In creating Dearest, I continued to work with the sense of impostering and disassociation that I had also explored in the first of the wall book series a truth, a fiction... of Sabbath clothes and feeling an imposter, now in the Collection pret d'oeuvre d'art collection of the Musee du Quebec. Then, I recreated and Inserted myself into the pictorial space and psychological setting of Isidor Kaufmann's The Friday Night, a painting from the early 1900's now in the permanent collection of the Jewish Museum in New York. Wearing a paper dress sewn from a dressmakers paper pattern in the style o-f fancy evening wear, I engaged In the process of un-stitching and re-sewing the pattern pieces to form a btanket in which Ithen wrapped myself. One of the questions central to this work is "How is it ihat we endlessly continue 10 conduct our lives in the patterns, even despite the patterns, of our heritage - individual and collective?"

Here, the barely legible narrative incorporated into the computer manipulated photographic images of the wall book reads as follows:

"Dearest, Having dressed up into who I thought t was expected to be, and letting myself feel the constriction of that fabrication, I can now release 'it, as I have the counttess lacings on the corset which bound me and threatened to stay my breath."

This wallbook is an inquiry into the possibitity of documenting a live-action intervention as an independent work, starting with and expanding upon the durational performative intervention Dutch Woman at Large 1998- 2001 which was an engagement with (the representation of) domesticity and the practice of everyday life. It was also a revisiting of Dutch genre painting, specificalty Gerard ter Borch's (1617 -1681) 17th Century interior entitled Curiosity in the collection of the Metropolitan Museum of Art. The painting usually hangs in the Metropolitan's galtery # 12 as part of the Jules Bache Collection and has been reproduced in post card form by the Metropolitan in 1991.

When I first thought about doing a work in New York it became clear that it was entirety appropriate to locate the work within the Met, as it was the first and most important indicator for me of art, culture and scale, having been brought there (the word shlepped comes to mind), most Sundays by my mother along with my four siblings. My mother says that in making the long trek by subway and bus from Queens to the museum she was satisfying her own desire for art and culture while occupying us, her children, for relatively little money and in the process providing an access to the world of art otherwise unavailable in the Orthodox Jewish wor'd that was my childhood.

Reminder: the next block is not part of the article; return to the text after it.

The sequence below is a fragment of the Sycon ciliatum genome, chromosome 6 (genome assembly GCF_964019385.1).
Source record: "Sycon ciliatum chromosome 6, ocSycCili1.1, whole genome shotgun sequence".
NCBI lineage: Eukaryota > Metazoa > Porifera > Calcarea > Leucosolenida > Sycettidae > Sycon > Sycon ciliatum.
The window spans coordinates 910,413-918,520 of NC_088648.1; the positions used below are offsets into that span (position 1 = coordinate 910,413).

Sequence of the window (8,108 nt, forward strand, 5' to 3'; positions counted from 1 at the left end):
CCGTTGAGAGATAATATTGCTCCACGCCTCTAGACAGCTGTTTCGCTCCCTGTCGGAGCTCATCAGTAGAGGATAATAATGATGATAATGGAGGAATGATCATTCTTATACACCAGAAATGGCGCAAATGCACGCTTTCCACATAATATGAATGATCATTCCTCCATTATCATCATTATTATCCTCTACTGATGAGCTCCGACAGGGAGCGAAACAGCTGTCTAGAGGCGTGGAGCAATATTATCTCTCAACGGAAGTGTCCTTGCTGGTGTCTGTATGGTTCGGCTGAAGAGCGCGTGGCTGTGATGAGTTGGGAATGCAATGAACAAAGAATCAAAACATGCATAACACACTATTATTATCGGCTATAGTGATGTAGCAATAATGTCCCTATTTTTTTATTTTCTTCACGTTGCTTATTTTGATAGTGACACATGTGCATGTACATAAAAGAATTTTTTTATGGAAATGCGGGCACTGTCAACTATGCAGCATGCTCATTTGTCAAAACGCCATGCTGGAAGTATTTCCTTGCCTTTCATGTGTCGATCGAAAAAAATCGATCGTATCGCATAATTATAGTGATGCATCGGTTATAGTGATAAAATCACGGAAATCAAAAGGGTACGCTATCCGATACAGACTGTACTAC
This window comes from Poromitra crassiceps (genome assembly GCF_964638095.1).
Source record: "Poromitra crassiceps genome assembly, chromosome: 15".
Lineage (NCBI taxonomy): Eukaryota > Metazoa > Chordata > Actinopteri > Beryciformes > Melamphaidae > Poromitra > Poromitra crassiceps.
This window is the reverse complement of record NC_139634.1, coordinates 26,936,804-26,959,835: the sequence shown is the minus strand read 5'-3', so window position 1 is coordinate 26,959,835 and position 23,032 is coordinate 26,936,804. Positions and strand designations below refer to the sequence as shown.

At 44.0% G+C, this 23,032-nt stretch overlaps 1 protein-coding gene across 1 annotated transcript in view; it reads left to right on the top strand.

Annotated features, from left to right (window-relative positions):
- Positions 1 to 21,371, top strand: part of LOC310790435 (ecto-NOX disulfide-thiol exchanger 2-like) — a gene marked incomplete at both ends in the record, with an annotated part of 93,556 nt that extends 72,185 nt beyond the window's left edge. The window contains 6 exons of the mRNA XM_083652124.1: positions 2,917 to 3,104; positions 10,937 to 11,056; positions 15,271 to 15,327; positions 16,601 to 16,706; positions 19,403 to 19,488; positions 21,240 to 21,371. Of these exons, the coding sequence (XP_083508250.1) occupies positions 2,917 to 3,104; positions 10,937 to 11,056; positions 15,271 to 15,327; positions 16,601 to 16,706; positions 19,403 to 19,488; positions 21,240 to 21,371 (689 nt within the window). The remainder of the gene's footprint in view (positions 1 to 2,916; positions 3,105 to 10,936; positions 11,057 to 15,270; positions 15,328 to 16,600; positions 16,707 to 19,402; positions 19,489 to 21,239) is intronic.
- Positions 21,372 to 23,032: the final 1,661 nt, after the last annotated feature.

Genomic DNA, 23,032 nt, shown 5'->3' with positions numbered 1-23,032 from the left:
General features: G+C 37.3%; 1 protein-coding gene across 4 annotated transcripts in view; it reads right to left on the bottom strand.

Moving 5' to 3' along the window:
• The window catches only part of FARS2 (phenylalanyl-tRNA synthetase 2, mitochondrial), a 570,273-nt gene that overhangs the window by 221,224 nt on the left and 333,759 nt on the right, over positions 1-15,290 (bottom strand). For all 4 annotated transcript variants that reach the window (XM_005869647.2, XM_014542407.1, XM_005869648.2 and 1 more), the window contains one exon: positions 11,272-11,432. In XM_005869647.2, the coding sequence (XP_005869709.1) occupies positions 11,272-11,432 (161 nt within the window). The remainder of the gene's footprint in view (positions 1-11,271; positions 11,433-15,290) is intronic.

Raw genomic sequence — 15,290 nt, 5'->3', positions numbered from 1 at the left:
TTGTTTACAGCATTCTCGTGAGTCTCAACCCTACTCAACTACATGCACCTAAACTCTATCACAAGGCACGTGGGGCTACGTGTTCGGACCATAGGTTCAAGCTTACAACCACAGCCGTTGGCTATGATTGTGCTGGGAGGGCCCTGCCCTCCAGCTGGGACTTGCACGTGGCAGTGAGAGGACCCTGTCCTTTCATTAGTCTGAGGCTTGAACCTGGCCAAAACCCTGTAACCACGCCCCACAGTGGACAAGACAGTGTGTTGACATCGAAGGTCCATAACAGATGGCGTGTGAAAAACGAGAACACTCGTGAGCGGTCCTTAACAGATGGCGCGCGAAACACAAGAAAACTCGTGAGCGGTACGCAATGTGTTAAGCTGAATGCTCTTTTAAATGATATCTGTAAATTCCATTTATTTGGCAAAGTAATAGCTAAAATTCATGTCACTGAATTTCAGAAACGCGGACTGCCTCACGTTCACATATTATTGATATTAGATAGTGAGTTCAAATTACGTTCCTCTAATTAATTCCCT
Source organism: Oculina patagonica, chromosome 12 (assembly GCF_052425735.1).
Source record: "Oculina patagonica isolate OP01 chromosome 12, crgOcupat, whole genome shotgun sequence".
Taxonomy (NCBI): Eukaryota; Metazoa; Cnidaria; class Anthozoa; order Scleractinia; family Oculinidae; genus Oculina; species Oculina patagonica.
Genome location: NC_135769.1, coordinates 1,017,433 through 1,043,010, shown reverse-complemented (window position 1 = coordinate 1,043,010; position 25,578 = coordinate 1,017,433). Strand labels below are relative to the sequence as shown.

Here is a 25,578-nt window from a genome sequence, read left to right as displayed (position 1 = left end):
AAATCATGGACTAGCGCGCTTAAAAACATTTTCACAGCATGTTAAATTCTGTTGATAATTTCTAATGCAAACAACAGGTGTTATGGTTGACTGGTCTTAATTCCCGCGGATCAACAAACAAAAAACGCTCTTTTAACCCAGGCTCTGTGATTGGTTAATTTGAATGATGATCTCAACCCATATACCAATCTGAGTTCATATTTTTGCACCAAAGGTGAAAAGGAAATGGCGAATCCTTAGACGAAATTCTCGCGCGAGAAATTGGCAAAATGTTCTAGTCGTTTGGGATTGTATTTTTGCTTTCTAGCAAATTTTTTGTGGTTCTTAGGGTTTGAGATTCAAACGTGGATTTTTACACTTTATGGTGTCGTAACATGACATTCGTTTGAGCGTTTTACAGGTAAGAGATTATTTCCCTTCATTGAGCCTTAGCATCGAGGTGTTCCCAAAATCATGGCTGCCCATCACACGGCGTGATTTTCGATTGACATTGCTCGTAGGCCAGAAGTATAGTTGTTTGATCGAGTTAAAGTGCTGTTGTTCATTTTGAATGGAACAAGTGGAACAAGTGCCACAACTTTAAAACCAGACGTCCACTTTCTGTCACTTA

My research focussed on the history and anthropology of Dutch society during the 17th Century, the gender roles and the complex domesticity of that period and the portrayal of such in the visual arts of the time. As mentioned above, this research into the dynamics of domestic ritual and practice in relation to public sphere continues from the earlier piece a truth, a fiction... of sabbath clothes and feeling an imposter.

During Dutch Woman at Large, I inhabited the outfit of the figure in the painting (note the French connotation of inhabit as an article of clothing). I engage in conversation only if approached. My intention was to blur the lines between the passive/active roles of witnessing and being witnessed, theatricality and the performative, viewer and the what or whom is viewed, subject and object, and portraiture, narrative and storytelling, while activating a place for the seated figure in the painting to participate in the culture around her.

Through this work she was offered a different sort of agency after all these long years of being gazed at and (being limited to) gazing out of her forced pictorial domestic (interior) space. The public, by extension, was offered a different agency in reception given the curious dynamic created between the painted image of her, my embodiment, and their viewing I participation.

Upon wearing the costume I had fabricated for Dutch Woman at Large, I began to become aware of how much this work too was about the internalized and external expectations of the "good (Jewish) daughter". These expectations, like most demands imposed by family and community are scarcely ever achieved. Despite the sumptuous fabrics, the resulting internal anxiety and discomfort is felt as vividly as the artificial shaping of my tightly corsetted body. Coming to this realization made me want to "narrate" my own story, and thereby offering myself a sense of the authority often inherent in books. It has become clear with this work that the book as "organizer of knowledge" still requires the willingness of the reader to understand and personalize the meaning it contains